Since May of this year, Core Web Vitals have been the official factors in how the Google search engine algorithm functions.
Its hope is to persuade website owners and managers to improve the performance and speed of their websites so that their visitors can experience better digital experiences. The reward that Google promises is an elevation in search engine rankings.
Yet recent analysis dug out by the digital marketing company Searchmetrics shines new light on the current state of website Core Web Vitals. And it doesn’t look great.
They scanned through more than 2 million URLs across the web and found that just 4% of them managed to achieve good Core Web Vitals scores.
That left an eye-watering 96% of websites that have failing Core Web Vitals scores across all three of the metrics.
These scores were based on data gathered from desktop performance. When they analyzed mobile websites, they found that less than 10% of them scored well across all three of the Core Web Vitals.
Let’s take a look at the average scores for all three of the metrics: Largest Contentful Paint; Total Blocking Time; and Cumulative Layout Shift.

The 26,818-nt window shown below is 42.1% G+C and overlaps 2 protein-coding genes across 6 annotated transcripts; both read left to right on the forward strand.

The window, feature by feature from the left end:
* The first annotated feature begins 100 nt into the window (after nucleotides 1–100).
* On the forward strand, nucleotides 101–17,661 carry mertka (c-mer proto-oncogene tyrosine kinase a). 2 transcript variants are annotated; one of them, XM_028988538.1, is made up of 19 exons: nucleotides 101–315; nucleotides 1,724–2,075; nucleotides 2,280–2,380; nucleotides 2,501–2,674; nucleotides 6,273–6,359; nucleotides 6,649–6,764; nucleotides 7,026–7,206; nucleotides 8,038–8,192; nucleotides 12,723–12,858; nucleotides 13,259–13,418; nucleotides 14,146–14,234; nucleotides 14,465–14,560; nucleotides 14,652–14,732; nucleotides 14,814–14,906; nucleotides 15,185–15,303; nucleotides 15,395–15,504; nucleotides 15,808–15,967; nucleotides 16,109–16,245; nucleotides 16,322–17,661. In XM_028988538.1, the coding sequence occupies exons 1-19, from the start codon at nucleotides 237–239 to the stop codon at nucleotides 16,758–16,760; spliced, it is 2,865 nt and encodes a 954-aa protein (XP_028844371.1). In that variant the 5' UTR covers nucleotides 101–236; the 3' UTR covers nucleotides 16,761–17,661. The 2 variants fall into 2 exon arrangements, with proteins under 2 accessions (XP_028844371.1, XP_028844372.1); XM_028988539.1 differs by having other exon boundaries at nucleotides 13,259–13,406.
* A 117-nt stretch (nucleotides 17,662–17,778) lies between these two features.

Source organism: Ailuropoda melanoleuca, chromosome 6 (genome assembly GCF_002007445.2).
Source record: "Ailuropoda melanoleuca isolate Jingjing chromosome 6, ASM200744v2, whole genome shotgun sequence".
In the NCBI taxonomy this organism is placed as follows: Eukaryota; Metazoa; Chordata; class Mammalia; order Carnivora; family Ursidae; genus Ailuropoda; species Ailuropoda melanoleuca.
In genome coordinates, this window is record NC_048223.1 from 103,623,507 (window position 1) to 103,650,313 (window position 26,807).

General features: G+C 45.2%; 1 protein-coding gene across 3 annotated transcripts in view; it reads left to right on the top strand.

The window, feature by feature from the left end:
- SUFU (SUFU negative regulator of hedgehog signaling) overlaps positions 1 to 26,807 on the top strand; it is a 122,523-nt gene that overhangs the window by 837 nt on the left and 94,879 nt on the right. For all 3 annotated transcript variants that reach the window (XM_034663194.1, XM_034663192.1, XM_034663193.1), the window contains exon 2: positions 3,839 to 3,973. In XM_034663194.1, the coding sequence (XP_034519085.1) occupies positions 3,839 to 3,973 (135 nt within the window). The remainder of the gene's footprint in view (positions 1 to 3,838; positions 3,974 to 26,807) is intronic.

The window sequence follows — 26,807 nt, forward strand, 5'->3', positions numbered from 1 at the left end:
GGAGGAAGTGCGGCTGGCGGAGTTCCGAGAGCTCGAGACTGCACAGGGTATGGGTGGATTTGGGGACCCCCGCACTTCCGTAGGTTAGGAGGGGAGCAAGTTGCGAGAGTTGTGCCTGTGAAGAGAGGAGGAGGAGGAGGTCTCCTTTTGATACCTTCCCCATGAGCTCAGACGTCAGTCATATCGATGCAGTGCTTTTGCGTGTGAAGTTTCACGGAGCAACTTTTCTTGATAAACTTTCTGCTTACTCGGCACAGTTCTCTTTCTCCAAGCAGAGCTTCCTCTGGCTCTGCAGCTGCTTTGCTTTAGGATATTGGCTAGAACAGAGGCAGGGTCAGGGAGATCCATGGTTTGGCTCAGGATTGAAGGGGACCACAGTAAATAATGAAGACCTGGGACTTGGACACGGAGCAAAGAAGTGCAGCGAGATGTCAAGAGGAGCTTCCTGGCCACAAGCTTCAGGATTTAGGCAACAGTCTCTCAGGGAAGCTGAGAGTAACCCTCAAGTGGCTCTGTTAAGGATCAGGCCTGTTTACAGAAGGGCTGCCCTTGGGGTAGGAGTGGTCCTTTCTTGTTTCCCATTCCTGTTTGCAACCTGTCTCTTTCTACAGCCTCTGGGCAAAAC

Largest Contentful Paint
For the top 5 websites that scored the best for Largest Contentful Paint, the average score was 2.48 seconds.
Total Blocking Time
For the top 5 websites that scored the best for Total Blocking Time, the average score was 554 milliseconds.
Cumulative Layout Shift
For the top 5 websites that scored the best for Cumulative Layout Shift, the average score was 0.24.
“Web Vitals is an initiative to provide unified guidance for quality signals that are essential to delivering a great user experience on the web,” according to Google themselves.
There are two prominent purposes as to why Google made this update.
Firstly, to boost the emphasis of Google when it comes to the user experience. So if a site visitor has a good and positive experience, Google will slightly elevate the page in the search engine rankings.
Secondly, to simplify the technical side for website owners and managers when it comes to understanding the digital pieces that make up a website’s performance and how to improve it.
This simple yet significant update from Google has had the web industry in a frenzy as well as SEO specialists. And it has thrown up mountains of questions such as:
What is the right way to interpret Core Web Vitals scores?
Which Core Web Vitals metric should I prioritize?
How easy is it to optimize websites that are built on CMS platforms like WordPress?
What are other ranking factors that are anchored to Core Web Vitals?
What are the benchmarks I should aim for in terms of Core Web Vitals?
Do other Google products like YouTube perform well in terms of Core Web Vitals?
These are questions that we have been attempting to answer over the last couple of months, and will continue to delve into such questions in the future to flesh out the contours of influence that Core Web Vitals have, and how to tweak each of the three metrics to boost both the website’s speed and performance while at the same time getting a welcome boost in Google search engine rankings.